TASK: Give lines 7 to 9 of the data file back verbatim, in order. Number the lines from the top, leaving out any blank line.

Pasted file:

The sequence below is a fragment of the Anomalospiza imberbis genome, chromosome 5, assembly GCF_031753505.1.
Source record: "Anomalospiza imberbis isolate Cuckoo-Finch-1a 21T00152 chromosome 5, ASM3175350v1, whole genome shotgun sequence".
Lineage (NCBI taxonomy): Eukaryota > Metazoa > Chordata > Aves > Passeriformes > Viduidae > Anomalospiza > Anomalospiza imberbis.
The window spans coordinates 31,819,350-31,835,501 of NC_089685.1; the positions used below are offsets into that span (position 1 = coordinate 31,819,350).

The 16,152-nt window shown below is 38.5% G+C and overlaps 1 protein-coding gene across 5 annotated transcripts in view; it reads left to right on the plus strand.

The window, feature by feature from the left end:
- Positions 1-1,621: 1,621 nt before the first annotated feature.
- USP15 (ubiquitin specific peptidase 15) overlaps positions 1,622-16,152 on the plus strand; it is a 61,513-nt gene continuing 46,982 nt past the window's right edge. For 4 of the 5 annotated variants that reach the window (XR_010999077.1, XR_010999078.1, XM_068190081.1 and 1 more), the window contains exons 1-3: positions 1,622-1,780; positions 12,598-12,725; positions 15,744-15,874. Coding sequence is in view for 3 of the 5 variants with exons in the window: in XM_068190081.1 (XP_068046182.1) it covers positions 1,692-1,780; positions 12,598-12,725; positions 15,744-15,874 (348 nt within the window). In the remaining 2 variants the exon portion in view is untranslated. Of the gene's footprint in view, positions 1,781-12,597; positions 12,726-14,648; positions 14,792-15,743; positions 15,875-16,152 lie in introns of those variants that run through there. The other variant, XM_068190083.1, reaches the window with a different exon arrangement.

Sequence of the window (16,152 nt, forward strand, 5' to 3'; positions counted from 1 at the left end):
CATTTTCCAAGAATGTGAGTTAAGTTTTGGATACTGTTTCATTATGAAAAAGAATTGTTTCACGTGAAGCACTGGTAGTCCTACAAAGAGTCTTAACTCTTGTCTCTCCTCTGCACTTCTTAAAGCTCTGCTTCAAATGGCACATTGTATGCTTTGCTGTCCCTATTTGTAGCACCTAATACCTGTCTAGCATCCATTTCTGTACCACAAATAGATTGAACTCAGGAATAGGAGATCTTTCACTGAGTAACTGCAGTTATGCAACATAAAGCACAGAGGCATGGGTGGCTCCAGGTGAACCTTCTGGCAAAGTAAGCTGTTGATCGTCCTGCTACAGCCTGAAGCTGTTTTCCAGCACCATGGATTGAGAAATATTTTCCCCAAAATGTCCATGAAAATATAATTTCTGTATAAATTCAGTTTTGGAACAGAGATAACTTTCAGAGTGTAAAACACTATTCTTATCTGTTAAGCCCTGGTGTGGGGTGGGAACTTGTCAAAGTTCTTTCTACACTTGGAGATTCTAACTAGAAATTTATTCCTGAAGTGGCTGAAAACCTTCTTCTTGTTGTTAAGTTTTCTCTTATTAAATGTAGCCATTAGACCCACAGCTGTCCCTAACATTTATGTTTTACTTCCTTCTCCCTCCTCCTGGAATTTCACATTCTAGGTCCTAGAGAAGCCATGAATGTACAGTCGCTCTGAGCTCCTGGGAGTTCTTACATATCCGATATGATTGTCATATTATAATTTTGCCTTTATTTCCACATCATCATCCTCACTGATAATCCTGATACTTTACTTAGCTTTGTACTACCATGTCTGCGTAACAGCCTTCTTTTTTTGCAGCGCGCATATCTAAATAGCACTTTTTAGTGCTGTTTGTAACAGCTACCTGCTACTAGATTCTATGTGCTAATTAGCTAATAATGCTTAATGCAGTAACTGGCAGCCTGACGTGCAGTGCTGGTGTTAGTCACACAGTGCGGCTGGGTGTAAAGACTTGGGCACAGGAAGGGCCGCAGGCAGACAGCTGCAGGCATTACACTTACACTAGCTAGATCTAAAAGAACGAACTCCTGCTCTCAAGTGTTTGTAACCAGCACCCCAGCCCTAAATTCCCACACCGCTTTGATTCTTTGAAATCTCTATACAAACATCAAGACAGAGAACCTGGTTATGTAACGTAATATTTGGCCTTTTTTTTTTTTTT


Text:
- Positions 1-1,621: 1,621 nt before the first annotated feature.
- USP15 (ubiquitin specific peptidase 15) overlaps positions 1,622-16,152 on the plus strand; it is a 61,513-nt gene continuing 46,982 nt past the window's right edge. For 4 of the 5 annotated variants that reach the window (XR_010999077.1, XR_010999078.1, XM_068190081.1 and 1 more), the window contains exons 1-3: positions 1,622-1,780; positions 12,598-12,725; positions 15,744-15,874. Coding sequence is in view for 3 of the 5 variants with exons in the window: in XM_068190081.1 (XP_068046182.1) it covers positions 1,692-1,780; positions 12,598-12,725; positions 15,744-15,874 (348 nt within the window). In the remaining 2 variants the exon portion in view is untranslated. Of the gene's footprint in view, positions 1,781-12,597; positions 12,726-14,648; positions 14,792-15,743; positions 15,875-16,152 lie in introns of those variants that run through there. The other variant, XM_068190083.1, reaches the window with a different exon arrangement.

Sequence of the window (16,152 nt, forward strand, 5' to 3'; positions counted from 1 at the left end):